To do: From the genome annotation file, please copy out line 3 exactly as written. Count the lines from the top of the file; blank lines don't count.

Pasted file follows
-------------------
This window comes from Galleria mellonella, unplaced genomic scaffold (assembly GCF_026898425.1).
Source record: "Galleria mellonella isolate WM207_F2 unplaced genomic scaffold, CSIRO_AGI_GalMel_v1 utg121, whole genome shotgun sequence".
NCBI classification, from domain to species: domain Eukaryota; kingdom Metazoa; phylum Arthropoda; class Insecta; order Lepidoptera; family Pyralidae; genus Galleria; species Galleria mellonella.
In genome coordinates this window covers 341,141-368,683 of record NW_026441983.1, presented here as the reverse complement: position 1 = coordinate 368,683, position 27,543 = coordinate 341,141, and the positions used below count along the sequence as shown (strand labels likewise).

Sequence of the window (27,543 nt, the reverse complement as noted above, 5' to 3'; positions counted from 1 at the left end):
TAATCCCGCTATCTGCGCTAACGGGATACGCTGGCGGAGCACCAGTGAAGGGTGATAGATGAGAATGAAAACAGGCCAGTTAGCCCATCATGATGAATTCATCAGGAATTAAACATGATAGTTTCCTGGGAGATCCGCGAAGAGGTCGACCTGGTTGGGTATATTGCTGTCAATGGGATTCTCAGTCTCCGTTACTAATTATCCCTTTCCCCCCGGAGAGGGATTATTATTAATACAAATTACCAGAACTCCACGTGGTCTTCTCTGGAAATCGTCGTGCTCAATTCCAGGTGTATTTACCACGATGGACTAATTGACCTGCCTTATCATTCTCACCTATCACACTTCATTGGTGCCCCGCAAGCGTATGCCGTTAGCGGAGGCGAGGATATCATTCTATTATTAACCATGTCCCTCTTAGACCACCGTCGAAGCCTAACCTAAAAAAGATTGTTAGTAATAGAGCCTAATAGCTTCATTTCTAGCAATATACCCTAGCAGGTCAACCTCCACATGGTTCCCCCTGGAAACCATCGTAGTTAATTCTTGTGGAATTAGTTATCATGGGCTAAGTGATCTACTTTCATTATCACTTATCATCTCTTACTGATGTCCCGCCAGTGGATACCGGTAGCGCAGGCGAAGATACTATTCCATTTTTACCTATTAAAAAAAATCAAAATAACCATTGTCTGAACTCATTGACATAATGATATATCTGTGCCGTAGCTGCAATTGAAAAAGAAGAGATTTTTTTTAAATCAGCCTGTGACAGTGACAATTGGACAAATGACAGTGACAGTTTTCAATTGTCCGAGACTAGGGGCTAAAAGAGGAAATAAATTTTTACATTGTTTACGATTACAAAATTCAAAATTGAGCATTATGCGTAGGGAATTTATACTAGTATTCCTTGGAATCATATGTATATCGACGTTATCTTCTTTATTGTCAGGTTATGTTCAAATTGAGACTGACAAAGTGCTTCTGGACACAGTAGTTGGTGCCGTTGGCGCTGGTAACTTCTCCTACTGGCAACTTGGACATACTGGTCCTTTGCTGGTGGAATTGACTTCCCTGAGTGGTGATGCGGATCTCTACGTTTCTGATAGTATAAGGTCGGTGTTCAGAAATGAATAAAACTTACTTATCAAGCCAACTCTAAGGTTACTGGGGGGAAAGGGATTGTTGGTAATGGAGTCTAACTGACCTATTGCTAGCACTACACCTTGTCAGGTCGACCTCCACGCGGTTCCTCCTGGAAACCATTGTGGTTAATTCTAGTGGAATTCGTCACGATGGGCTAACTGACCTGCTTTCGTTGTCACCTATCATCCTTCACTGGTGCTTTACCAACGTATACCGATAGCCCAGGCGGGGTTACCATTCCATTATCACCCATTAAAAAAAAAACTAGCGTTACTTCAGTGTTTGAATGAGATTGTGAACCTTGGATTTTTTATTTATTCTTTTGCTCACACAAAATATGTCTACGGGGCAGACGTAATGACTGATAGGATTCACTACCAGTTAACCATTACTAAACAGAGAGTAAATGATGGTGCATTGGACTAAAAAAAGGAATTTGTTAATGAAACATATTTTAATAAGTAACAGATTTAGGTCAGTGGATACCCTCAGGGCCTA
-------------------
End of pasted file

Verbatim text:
NCBI classification, from domain to species: domain Eukaryota; kingdom Metazoa; phylum Arthropoda; class Insecta; order Lepidoptera; family Pyralidae; genus Galleria; species Galleria mellonella.